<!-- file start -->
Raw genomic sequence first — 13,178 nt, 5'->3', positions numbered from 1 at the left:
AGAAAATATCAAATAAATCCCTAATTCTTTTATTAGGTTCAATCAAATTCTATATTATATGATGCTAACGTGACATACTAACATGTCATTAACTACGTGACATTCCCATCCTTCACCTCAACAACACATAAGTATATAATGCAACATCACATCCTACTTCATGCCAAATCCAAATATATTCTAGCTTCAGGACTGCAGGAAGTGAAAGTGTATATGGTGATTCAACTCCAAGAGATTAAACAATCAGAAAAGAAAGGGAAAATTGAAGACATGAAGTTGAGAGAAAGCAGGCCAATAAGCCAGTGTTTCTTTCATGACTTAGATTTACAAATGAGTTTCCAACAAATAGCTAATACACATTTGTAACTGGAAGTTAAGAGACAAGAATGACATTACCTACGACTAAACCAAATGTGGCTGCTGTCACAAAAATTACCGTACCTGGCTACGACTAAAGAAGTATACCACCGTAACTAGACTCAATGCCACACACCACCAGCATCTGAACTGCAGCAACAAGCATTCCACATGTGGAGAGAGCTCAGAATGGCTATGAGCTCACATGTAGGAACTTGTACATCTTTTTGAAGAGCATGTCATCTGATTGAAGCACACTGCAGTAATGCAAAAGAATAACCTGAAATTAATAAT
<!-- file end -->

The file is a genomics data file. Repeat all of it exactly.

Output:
Raw genomic sequence first — 13,178 nt, 5'->3', positions numbered from 1 at the left:
AGAAAATATCAAATAAATCCCTAATTCTTTTATTAGGTTCAATCAAATTCTATATTATATGATGCTAACGTGACATACTAACATGTCATTAACTACGTGACATTCCCATCCTTCACCTCAACAACACATAAGTATATAATGCAACATCACATCCTACTTCATGCCAAATCCAAATATATTCTAGCTTCAGGACTGCAGGAAGTGAAAGTGTATATGGTGATTCAACTCCAAGAGATTAAACAATCAGAAAAGAAAGGGAAAATTGAAGACATGAAGTTGAGAGAAAGCAGGCCAATAAGCCAGTGTTTCTTTCATGACTTAGATTTACAAATGAGTTTCCAACAAATAGCTAATACACATTTGTAACTGGAAGTTAAGAGACAAGAATGACATTACCTACGACTAAACCAAATGTGGCTGCTGTCACAAAAATTACCGTACCTGGCTACGACTAAAGAAGTATACCACCGTAACTAGACTCAATGCCACACACCACCAGCATCTGAACTGCAGCAACAAGCATTCCACATGTGGAGAGAGCTCAGAATGGCTATGAGCTCACATGTAGGAACTTGTACATCTTTTTGAAGAGCATGTCATCTGATTGAAGCACACTGCAGTAATGCAAAAGAATAACCTGAAATTAATAAT